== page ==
Many media in Sri Lanka and government ministers seem to support the idea that Sr Lanka needs private degree awarding institutes, as only few can be allowed to enter National Universities. However, some Sri Lankan University Student Associations, oppose the idea of Private Universities, and Medical students have voiced their concerns on the Private Medical Faculty (SATIM) established in Malabe, which award degree from a Russian University for a fee of about 6-7 million rupees.
Though many people argue that Private Universities are common in every country, it is not the case. For example in England, Universities are currently allowed to charge home students £3,225 fees per year. This is initially paid to the university by the government, and then paid back through the tax system by students once their income reaches £15,000. In addition, students are eligible for loans towards their maintenance costs, which they pay back in the same way as their fees.
Therefore, similar to Sri Lanka, the role of private universities in England has so far been limited – with tight regulation over the rights to award degrees. Recently Universities Minister David Willetts in UK has suggested that he would bring forward legislation to enable private universities. However, University Lecturers’ Union Head, Ms Sally Hunt says in her letter to Mr Willetts that she is deeply concerned about any moves to mirror such growth in the for-profit sector in England.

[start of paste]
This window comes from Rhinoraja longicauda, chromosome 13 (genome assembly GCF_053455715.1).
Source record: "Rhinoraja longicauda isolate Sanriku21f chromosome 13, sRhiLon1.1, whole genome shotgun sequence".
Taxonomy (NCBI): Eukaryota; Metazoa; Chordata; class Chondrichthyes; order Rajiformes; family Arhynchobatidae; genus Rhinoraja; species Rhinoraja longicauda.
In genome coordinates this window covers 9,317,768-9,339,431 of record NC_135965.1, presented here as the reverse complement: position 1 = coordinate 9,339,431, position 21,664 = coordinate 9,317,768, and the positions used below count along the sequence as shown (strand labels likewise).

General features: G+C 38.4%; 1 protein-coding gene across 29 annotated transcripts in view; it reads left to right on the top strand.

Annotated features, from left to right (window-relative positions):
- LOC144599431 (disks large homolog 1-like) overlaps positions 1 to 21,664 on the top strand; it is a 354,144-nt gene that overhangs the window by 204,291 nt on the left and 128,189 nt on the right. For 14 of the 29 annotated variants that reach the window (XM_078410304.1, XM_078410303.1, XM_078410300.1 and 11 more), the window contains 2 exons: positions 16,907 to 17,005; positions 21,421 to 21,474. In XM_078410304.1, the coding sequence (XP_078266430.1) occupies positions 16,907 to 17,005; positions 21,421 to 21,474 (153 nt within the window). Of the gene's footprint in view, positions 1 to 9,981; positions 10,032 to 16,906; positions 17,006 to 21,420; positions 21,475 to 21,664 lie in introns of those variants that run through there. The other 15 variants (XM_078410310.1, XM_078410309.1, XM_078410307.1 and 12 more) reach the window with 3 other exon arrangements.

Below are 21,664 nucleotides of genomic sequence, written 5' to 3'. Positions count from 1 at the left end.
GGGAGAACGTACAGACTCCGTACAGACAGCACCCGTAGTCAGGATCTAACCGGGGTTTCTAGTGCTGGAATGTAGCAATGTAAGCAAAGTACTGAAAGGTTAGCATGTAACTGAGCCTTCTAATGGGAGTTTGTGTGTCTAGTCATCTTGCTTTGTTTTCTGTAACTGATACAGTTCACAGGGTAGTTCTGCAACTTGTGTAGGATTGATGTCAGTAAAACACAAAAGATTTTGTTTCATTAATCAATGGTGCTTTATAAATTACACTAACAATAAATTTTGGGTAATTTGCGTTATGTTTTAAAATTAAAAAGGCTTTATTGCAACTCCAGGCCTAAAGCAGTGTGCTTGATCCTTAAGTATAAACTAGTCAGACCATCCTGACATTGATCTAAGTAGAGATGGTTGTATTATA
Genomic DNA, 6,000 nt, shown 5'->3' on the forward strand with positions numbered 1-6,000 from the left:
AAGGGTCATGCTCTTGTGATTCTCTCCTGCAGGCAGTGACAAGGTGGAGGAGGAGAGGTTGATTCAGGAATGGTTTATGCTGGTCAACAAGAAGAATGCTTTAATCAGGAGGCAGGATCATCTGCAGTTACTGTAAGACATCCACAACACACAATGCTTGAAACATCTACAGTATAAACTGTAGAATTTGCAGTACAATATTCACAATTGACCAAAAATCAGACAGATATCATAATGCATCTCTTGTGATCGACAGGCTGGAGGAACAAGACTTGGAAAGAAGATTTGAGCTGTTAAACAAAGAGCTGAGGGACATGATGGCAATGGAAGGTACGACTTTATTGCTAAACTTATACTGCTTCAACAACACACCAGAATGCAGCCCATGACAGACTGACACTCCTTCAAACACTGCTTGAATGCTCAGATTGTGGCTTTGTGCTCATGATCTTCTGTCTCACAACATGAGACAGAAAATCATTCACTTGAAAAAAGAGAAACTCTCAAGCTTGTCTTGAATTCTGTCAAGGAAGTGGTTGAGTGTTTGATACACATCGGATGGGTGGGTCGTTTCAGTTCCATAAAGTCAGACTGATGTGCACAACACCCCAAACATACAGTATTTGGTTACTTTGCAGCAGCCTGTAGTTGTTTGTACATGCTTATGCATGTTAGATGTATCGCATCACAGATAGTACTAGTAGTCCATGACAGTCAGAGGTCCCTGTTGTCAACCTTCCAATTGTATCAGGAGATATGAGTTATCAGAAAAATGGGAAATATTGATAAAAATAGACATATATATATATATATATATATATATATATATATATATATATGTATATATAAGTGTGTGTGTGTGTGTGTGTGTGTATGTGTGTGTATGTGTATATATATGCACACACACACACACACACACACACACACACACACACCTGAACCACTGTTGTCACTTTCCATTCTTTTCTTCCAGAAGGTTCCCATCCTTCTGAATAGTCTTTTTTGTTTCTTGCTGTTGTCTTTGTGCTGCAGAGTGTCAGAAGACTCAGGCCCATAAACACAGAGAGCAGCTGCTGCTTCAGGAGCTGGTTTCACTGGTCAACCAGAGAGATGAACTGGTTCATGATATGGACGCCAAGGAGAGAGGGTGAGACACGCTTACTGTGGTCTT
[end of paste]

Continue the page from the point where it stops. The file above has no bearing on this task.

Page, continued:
It is true some countries like USA and India have private universities, but those are traditional universities with well established academic and research capabilities.
Students who are not eligible into a National University because of low z-score, should also have a right to obtain a University degree in Sri Lanka. But we have to assess whether establishing vast number of private Universities (Colleges) in the country, as in India is a solution to this problem. Better solution would be that Sri Lankan government should concentrate more on developing open university system, online learning, and semi government institutes such as SLIIT, NIBM (although these institutes also charge extremely high tuition fees), external degrees and technical degrees which charge reasonable amount from students.
Educational Institutes in Sri Lanka